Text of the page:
Let the Synagogue Say Amen

Let the Synagogue Say Amen

A Black rabbi says Judaism is a global faith.

Published August 29, 2011

In this 2009 photo, Rabbi Capers Funnye sits with children during his visit at a Jewish Agency's absorption center for Ethiopian immigrants in Mevasseret Zion, near Jerusalem. Funnye is the son of first lady Michelle Obama's cousin. (Photo: REUTERS/Brian Hendler/Jewish Agency)

When all of the congregants at a place of worship serve the same God, does their skin color matter?


Not according to Rabbi Capers Funnye. On Friday, Funnye, a prominent African-American rabbi from Chicago who is also the cousin of first lady Michelle Obama, delivered a message to the predominately white congregation at Temple of the Arts Shabbat services in Beverly Hills, California.  


“The color of a person’s skin should not matter. It is what is in that person’s heart and in that person’s soul that matters,” Funnye told the congregants. “We are a Jewish people linked to each other not by color or racial background, but because of our belief.”


Funnye heads Beth Shalom B’nai Zaken Ethiopian Hebrew Congregation in the Southwest side of Chicago. His synagogue has more than 200 members and services consist of prayers and biblical passages in Hebrew where sometimes worshipers break into song and sway back and forth like a gospel choir.


Funnye was once asked to address a congregation of Jews in Africa. According to the synagogue’s head rabbi, David Baron, there is a long history of Jewish people on Africa’s continent. He says that Egypt is mentioned in the Bible almost as much as the “Promised Land.”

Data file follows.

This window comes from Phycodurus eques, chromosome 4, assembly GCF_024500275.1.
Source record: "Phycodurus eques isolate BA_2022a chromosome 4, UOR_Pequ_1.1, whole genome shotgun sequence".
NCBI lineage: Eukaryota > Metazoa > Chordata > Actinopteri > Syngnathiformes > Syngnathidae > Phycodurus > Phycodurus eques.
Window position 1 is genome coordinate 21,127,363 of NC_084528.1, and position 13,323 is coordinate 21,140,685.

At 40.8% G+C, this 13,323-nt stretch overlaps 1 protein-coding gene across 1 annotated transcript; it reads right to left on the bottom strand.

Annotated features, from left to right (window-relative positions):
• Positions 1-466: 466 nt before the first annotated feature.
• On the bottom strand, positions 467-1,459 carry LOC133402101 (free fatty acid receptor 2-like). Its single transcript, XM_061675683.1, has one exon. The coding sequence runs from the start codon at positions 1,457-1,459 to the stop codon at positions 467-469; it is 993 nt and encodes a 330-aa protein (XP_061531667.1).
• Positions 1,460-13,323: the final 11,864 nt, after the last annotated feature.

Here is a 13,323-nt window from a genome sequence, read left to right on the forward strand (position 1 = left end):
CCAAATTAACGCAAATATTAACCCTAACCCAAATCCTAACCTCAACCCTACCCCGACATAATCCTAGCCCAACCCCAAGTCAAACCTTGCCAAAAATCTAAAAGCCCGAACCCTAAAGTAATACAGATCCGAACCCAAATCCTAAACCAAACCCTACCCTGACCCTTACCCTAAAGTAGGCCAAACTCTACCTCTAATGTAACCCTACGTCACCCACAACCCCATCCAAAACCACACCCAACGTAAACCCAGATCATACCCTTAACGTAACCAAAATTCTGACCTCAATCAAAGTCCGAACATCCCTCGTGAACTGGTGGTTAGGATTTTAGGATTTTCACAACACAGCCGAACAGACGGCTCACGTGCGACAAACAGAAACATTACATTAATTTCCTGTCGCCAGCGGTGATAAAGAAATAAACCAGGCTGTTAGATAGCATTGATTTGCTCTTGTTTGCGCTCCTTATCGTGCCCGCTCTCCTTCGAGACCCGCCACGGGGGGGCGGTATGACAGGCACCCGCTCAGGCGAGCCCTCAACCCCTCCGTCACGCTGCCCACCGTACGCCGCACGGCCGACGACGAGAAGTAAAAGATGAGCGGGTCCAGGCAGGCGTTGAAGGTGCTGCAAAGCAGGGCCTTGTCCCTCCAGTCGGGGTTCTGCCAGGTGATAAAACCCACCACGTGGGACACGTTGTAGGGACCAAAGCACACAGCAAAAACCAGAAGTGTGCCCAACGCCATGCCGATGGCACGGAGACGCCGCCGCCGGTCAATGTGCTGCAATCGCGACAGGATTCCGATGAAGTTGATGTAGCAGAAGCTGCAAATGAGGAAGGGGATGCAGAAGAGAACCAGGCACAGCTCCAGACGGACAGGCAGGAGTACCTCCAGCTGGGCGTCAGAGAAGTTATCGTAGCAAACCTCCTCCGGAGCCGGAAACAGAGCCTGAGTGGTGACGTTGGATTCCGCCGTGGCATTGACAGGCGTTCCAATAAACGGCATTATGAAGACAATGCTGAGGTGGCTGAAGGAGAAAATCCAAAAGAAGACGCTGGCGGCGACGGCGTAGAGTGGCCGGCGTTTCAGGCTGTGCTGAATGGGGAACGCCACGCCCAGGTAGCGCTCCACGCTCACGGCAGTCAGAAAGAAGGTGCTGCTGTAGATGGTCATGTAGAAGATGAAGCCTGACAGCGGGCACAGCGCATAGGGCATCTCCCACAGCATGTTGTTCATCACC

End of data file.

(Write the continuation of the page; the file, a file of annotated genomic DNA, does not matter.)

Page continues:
Funnye was introduced to Judaism from an African perspective and converted to the religion in 1971 at the age of 17, after growing up in the African Methodist Episcopal Church.


Funnye says that Judaism is a global faith made up of people from every part of the world in every color, stripe and ethnicity.


Though Funnye believes in diversity in the religion, not too many Black rabbis exist. America’s first Black female rabbi, Alysa Stanton, was ordained just two years ago and Funnye serves as the first African-American member of the Chicago Board of Rabbis; he is also the first Black rabbi of numerous mainstream Jewish organizations.



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Written by Danielle Wright


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